ASCMC Weekly Beat: February 20
This Sunday, the ASCMC Executive Board met following a mandatory meeting for all prospective candidates for ASCMC office next year. Candidates will give speeches at snack on Monday, February 25, and elections will be held on Tuesday, February 26.
During the board members’ updates, RA Representative Ari Davis ’13 explained that the process of electing dorm presidents has been disorganized and unclear. Voting procedures varied by dorm because some RAs used an online voting system to elect a new dorm president, while others opted for a traditional vote because of confusion related to the online method. Davis also expressed a concern that had been voiced at the RAs’ meeting that the inappropriate nature of recent Party Inform emails make ASCMC appear unprofessional.
Student Security Director Alexander de Avila ’13 announced that he has drafted a seven-page constitution for the organization in order to clarify its operating procedures and reinforce its legitimacy on campus. Once the document is finalized, Avila hopes all Student Security officers will swear an oath to the constitution, just as ASCMC officers swear an oath to the ASCMC constitution.
At the February 3 Executive Board meeting, Scripps Associated Students (SAS) President Emily Jovais proposed a joint effort with ASCMC to create a poster campaign on CMC’s campus to raise awareness about sexual assault at the 5Cs. Some members of the Board voiced concerns about the attitude of the approach and the nature of the posters SAS proposed. As of this Sunday’s meeting, SLC Mohammad Abdulrahim ’15 is set to meet with Jovais to discuss the project further and consider how to best implement it.
Finally, during Open Forum, the Board voted to approve the constitutional amendment drafted by the Committee on Technology and Elections (CoTE) to allow the use of social media in campaigns for ASCMC office. The Board also approved two requests for funding brought forth by Campus Organizations Chair Aseem Chipalkatti ’15; the Board allocated $500 to the a cappella group Mood Swing for costs related to producing a CD and $650 to the Asian Pacific American Mentor Program (APAM) to increase its mentorship activities.
Monday’s Senate meeting began with a presentation by representatives from the Indigenous Student Alliance (ISA) regarding last semester’s proposed TNC theme, “Colonial Bros, Pilgrims and Navajos.” ISA reached out to the ASCMC Executive Board and Senate due to its concern that the CMC student body viewed the racial implications of the theme as innocuous and lighthearted.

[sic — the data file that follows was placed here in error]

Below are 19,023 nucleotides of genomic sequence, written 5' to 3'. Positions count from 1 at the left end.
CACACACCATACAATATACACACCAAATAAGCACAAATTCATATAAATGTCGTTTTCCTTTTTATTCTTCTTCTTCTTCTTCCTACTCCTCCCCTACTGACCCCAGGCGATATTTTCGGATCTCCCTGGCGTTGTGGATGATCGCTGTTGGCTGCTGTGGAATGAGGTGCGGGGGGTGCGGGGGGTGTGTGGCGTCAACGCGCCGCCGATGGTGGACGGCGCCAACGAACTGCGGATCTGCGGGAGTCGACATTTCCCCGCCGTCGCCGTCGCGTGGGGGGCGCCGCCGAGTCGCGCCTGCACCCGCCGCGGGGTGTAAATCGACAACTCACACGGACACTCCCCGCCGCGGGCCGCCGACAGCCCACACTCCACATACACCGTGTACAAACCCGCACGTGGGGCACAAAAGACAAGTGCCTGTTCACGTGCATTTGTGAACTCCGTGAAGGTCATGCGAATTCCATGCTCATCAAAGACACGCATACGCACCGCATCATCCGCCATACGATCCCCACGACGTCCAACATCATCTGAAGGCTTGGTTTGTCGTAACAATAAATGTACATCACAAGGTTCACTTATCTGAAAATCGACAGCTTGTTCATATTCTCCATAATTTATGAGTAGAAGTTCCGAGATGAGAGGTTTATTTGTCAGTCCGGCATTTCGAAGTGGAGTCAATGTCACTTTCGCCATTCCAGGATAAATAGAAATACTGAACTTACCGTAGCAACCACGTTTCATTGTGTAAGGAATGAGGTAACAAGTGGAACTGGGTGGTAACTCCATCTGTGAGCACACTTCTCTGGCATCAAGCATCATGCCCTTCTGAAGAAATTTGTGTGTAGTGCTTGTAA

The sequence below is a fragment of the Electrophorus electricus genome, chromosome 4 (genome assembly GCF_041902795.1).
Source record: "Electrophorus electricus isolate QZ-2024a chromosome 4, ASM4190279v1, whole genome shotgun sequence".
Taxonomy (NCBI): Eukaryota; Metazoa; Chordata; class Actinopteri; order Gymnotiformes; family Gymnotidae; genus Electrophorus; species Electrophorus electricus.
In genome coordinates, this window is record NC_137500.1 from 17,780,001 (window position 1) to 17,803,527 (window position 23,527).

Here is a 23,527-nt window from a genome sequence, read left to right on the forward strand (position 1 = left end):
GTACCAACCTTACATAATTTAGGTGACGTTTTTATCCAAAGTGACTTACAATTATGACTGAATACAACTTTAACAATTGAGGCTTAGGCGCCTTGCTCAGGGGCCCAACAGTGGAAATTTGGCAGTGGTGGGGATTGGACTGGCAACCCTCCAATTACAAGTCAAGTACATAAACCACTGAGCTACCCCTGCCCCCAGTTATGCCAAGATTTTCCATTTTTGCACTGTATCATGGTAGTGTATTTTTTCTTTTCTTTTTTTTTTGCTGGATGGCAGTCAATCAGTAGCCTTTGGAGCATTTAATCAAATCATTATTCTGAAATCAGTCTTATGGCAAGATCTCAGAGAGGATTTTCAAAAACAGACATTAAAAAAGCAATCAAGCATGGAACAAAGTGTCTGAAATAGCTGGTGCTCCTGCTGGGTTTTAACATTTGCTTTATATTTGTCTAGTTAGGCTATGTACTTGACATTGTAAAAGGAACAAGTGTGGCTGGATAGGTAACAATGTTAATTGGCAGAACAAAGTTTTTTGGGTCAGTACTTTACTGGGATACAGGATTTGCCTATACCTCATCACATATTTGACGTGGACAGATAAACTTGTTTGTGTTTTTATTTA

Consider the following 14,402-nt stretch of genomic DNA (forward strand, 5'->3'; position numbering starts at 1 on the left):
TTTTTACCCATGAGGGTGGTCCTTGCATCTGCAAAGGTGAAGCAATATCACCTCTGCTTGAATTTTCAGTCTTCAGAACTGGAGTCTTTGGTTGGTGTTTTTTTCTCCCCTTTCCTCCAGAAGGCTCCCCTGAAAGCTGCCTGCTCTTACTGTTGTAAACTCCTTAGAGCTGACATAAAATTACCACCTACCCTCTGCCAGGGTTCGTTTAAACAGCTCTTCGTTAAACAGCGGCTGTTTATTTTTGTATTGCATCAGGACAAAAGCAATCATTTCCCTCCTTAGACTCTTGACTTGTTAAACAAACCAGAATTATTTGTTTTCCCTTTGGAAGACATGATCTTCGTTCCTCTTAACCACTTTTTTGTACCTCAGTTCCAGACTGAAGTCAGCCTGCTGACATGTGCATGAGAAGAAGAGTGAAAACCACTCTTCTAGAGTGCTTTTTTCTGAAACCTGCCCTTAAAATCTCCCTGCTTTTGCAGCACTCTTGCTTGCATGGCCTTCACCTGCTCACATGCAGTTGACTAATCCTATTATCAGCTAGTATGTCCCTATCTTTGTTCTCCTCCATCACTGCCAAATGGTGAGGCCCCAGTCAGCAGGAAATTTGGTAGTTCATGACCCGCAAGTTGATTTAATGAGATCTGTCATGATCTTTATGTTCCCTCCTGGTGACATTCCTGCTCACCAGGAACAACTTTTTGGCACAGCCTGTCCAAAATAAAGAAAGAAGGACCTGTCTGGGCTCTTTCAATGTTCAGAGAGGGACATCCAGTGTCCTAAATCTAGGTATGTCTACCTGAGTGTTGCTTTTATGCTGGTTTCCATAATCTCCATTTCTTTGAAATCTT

The students from ISA explained that sexualizing Native American women by emphasizing the sound “ho” at the end of “Navajo” is particularly unacceptable given the fact that Native American women are twice as likely to be sexually assaulted as other women. Through Senate, they hoped to define a procedure to clarify the decision-making process behind party themes and create accountability for offensive themes when they arise.
While ISA emphasized that racial insensitivity of this sort is an issue at all colleges across the country, they suggested that, given the controversy that followed the TNC theme, CMC could become a leader at the 5Cs by implementing a policy to ensure that party themes remain politically correct going forward.
Feedback from senators was varied; most recognized the inappropriate nature of the “Navajos” theme, but many felt that imposing a consortium-wide policy regulating this would not be the best solution.
One senator described prevention of offensive themes as “a matter of common sense” and remarked that there hasn’t been a preponderance of instances like this in the past. Another argued that the fact that CMC students voted against the “Navajos” theme when it was presented shows that there is an awareness and a sensitivity to these issues within the student body.
The overall consensus reached in the discussion was that education and discussion are the most fruitful ways to address issues like this going forward. ISA plans to begin working in this direction by hosting a 5C forum about concerns of racial sensitivity, and it requested that any feedback be directed to 5Cindigenousstudentalliance@gmail.com.
Following the discussion led by ISA, the Senate held a formal vote that approved the CoTE constitutional amendment on social media in ASCMC elections. Senate also approved three funding requests from students, including $1,850 to CMC Model United Nations for its upcoming McKennaMUN high school conference, and $50 to the Senate Campus Life Committee for a pilot program to place laundry baskets in the laundry rooms of two dorms as a way to address backlogs with loads of laundry.